What is mediation?

Mediation is an informal process in which a neutral third party assists the parties in a dispute to reach their own resolution. This neutral third party, or mediator, differs from a judge or arbitrator in that he or she does not impose a solution on the parties. Given that the parties work together to resolve the dispute, mediation should be a co-operative process rather than combative as it is within the traditional court process. As a result, mediation may assist in preserving the relationship between the parties that may be destroyed through litigation. Further, since mediation is a private process, concerns over litigation publicity should not arise.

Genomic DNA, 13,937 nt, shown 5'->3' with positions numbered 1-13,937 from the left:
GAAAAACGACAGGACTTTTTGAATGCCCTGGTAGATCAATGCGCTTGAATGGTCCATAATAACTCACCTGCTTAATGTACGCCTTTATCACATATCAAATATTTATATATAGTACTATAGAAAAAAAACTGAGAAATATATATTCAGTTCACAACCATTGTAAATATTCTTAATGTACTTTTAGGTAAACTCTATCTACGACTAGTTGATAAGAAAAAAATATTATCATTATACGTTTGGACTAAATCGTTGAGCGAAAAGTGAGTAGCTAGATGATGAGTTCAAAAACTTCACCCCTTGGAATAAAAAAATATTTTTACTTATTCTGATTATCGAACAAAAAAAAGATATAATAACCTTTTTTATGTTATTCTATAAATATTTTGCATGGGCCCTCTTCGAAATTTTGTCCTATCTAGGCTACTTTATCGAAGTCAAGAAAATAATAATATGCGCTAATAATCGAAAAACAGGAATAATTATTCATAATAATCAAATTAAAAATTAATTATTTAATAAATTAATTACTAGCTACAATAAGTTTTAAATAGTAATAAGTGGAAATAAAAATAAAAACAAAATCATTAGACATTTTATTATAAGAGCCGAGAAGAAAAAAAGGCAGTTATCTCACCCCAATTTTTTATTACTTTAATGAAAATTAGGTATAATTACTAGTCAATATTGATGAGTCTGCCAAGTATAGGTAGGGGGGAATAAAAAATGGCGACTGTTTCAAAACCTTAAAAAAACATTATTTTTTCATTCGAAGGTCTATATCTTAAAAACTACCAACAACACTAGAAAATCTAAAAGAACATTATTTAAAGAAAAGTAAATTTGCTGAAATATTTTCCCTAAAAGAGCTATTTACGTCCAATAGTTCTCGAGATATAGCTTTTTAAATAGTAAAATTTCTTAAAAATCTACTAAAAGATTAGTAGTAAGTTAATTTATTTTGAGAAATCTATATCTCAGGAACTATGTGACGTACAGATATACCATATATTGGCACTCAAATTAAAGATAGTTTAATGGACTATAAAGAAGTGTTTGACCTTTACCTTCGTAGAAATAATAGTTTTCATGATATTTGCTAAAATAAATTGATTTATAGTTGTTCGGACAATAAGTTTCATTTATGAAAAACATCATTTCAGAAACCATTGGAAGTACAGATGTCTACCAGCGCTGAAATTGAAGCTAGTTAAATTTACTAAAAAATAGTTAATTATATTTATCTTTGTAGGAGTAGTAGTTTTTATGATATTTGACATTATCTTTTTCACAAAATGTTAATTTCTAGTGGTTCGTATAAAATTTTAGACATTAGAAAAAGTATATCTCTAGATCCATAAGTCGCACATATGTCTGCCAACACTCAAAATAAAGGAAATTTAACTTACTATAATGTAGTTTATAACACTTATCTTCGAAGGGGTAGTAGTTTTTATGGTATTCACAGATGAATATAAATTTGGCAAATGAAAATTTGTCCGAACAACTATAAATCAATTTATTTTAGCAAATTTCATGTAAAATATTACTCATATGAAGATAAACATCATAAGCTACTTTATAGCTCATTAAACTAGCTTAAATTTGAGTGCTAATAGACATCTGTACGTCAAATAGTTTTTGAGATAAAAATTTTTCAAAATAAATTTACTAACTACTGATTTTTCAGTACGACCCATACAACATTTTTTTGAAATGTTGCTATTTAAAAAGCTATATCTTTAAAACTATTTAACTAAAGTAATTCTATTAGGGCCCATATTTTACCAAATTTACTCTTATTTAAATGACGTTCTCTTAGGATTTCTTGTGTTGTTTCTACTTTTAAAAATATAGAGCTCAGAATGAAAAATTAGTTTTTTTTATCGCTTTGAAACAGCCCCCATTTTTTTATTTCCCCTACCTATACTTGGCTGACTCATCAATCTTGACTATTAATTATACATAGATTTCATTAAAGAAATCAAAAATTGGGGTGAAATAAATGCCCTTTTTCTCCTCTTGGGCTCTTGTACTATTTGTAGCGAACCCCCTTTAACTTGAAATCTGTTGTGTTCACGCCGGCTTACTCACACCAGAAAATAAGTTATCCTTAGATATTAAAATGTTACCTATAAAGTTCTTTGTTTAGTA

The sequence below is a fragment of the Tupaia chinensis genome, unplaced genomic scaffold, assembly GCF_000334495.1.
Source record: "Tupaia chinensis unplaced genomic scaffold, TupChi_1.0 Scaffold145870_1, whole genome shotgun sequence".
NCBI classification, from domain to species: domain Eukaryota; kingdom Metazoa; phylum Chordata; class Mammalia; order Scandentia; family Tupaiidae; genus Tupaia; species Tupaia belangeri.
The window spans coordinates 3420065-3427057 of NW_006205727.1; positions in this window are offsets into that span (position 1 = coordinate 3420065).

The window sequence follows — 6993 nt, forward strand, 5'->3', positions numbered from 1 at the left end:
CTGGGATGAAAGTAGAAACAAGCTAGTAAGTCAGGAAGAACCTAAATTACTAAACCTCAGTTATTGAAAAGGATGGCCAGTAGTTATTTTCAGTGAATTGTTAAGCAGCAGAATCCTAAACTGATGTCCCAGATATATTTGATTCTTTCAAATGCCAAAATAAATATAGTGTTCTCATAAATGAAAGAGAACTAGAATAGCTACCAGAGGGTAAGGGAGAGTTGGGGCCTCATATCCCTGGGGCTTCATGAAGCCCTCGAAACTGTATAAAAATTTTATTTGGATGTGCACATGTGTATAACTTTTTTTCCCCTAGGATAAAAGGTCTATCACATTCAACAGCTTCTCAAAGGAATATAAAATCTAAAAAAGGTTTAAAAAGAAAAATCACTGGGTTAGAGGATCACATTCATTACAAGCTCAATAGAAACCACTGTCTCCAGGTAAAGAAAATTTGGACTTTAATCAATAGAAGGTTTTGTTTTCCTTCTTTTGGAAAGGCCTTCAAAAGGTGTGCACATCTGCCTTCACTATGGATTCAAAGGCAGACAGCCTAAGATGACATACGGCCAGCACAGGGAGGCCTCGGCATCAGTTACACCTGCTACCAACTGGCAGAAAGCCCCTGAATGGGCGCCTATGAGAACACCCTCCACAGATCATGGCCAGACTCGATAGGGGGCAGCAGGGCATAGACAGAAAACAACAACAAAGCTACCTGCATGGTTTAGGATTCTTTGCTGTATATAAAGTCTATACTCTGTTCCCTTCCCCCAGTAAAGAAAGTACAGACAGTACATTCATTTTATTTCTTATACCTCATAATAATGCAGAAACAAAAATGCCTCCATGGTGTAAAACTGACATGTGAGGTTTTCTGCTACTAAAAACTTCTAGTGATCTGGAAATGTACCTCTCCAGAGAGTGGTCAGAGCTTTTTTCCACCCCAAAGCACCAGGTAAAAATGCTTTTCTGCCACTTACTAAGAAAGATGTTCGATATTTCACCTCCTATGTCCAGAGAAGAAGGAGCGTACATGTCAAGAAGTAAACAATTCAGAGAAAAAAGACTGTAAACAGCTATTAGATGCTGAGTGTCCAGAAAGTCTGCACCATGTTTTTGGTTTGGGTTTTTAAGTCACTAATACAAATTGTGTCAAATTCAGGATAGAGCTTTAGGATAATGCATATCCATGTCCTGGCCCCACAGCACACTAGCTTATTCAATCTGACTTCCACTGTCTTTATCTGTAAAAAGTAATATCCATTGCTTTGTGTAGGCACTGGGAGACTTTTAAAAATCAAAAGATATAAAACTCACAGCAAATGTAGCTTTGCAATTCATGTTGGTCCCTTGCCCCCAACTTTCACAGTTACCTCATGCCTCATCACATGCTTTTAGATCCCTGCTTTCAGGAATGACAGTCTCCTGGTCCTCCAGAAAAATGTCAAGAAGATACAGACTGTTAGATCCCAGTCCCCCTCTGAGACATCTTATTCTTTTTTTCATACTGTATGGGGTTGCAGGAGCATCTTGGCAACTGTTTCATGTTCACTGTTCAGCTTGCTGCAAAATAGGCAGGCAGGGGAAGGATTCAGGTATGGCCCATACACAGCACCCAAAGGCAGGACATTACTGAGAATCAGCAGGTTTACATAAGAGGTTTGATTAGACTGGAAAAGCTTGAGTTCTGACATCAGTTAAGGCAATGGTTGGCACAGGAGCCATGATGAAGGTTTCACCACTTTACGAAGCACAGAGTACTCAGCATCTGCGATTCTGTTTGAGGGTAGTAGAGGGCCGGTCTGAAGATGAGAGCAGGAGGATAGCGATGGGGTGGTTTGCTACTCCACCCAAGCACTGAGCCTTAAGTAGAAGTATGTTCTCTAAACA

In order to mediate, it is not required that the parties have already begun resolving the dispute through litigation. Mediation, in general, is less costly and more time efficient than litigation. It should be noted that while a resolution may be reached by the parties, it is not binding unless it is included within a settlement agreement.

While there are significant benefits to mediation, it is only appropriate for those parties who are interested in listening to the other's point of view. Also, there are some circumstances where mediation is not appropriate. For example, where there is a significant power imbalance between the disputing parties or if one party has been victimized by the other, working together to resolve the dispute carries significant potential to further the imbalance or victimization.